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Since the 1960s, the Korean Republic has emerged as one of the fastest-growing economies in the world, largely thanks to a fierce focus on education. This legacy of hard work and achievement continues to shape education in South Korea, which regularly outperforms Western countries in science and maths.
Expat parents looking to educate their children in Korea should prepare themselves for a society that puts enormous emphasis on academic performance – a culture which even spills into the international schools in South Korea.
South Korean parents treat education as a household's top priority, spending as much as three times on education as their American counterparts. A typical school-going child in South Korea spends eight hours a day in school, and up to six additional hours reviewing school work at cram schools called hagwons.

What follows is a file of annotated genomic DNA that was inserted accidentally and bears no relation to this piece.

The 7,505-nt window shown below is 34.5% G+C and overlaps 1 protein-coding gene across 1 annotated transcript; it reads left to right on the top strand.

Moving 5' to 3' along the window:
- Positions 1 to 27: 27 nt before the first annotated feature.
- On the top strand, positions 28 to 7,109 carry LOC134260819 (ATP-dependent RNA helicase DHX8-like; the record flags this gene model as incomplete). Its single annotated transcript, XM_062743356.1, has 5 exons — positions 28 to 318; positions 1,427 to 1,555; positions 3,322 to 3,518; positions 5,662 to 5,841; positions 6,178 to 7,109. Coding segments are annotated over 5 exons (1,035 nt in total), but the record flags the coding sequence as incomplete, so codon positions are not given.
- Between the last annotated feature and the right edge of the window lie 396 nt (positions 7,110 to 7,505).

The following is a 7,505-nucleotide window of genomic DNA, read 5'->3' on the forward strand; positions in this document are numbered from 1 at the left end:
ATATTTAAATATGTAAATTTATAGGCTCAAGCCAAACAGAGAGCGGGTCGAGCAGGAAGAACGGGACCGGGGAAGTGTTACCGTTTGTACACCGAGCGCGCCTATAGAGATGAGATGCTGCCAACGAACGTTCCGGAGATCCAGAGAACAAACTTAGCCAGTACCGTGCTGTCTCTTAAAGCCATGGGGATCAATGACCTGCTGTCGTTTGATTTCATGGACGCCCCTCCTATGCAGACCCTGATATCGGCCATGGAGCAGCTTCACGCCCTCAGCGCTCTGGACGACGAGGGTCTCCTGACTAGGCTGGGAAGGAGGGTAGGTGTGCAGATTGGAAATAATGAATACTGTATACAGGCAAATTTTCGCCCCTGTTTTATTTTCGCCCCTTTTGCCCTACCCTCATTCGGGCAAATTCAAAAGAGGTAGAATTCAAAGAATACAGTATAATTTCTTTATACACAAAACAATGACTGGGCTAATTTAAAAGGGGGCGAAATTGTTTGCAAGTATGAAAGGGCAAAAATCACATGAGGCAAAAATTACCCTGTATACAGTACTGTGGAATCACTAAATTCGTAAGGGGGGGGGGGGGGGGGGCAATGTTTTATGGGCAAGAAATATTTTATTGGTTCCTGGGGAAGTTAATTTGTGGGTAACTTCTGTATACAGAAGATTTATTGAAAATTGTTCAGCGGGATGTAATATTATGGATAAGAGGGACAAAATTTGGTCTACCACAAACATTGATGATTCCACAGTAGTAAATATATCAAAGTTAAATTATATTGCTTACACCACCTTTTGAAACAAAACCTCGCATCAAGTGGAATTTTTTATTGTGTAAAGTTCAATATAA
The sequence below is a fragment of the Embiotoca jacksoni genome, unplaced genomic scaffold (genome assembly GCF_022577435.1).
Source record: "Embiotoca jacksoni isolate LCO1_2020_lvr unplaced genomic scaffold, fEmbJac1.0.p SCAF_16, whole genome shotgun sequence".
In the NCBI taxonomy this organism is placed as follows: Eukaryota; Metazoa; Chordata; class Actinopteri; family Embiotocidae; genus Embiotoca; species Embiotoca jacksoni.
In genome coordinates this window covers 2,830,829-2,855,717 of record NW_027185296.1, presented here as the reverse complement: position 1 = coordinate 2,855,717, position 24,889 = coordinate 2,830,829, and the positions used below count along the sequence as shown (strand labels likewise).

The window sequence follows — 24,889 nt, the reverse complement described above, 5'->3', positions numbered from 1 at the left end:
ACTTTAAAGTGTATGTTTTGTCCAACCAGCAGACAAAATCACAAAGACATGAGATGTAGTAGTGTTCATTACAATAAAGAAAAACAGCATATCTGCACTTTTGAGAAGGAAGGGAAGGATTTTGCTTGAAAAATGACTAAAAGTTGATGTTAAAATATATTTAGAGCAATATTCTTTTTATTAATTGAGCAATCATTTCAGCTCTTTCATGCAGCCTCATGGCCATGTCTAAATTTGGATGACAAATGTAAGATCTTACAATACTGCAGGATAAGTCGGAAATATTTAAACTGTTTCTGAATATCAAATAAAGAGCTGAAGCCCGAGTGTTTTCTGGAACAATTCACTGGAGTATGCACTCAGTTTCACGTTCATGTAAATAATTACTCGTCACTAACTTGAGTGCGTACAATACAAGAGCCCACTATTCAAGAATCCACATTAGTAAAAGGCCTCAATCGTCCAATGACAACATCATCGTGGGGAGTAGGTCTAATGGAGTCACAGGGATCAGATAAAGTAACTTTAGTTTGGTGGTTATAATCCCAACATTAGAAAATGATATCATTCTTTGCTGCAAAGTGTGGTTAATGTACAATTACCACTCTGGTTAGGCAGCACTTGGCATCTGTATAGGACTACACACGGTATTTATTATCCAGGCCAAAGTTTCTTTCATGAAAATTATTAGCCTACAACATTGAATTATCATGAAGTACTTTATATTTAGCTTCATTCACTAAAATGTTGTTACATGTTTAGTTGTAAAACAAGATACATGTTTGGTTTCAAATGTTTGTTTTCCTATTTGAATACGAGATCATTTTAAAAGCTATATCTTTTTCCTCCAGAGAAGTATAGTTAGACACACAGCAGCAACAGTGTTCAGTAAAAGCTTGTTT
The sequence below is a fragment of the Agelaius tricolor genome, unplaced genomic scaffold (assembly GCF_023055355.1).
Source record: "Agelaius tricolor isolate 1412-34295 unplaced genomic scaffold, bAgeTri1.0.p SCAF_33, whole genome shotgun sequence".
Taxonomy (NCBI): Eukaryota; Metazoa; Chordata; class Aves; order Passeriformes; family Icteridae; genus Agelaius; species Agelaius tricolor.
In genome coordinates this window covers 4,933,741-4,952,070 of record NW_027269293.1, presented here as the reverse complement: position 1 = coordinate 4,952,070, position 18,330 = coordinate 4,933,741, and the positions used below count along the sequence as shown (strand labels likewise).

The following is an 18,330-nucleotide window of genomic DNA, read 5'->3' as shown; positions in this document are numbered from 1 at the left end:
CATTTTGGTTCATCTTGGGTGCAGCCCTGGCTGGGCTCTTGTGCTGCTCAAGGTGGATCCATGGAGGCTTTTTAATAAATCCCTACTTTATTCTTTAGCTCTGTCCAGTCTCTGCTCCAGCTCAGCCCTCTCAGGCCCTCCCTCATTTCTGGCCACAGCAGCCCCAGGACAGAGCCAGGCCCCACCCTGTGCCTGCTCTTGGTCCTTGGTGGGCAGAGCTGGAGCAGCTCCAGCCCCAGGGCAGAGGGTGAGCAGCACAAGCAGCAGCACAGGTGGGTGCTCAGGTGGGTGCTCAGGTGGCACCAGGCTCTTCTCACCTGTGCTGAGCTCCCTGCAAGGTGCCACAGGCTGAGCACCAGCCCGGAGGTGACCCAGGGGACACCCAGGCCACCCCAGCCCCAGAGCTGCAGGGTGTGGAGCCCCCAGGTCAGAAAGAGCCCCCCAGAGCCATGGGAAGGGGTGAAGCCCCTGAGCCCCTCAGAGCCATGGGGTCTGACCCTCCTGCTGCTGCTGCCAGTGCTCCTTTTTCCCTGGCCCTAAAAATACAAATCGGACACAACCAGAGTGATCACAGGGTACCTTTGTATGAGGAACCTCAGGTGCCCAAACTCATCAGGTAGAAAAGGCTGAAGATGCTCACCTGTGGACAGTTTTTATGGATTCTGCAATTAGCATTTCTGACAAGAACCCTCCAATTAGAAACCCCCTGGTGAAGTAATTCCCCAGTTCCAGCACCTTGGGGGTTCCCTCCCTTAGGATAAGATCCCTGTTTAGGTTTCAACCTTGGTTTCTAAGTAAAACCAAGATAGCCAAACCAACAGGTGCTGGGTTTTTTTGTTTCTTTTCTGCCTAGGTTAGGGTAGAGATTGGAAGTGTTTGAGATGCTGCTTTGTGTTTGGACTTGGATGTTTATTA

There are several good international schools, especially American-curriculum schools, due to the presence of the United States Army base and a sizeable expat community.
Kindergarten usually starts at three or four years old. Students start grade 1 at six years old, and complete grade 12 – the final year of schooling – at 18 years old
Public and private schools in South Korea
The public education structure is divided into three parts: six years of primary school, followed by three years of middle school and three years of high school. After completing middle school, pupils are randomly assigned to either a single-gender or co-educational high school in their area. High schools are, furthermore, divided into traditional high schools and vocational high schools. 

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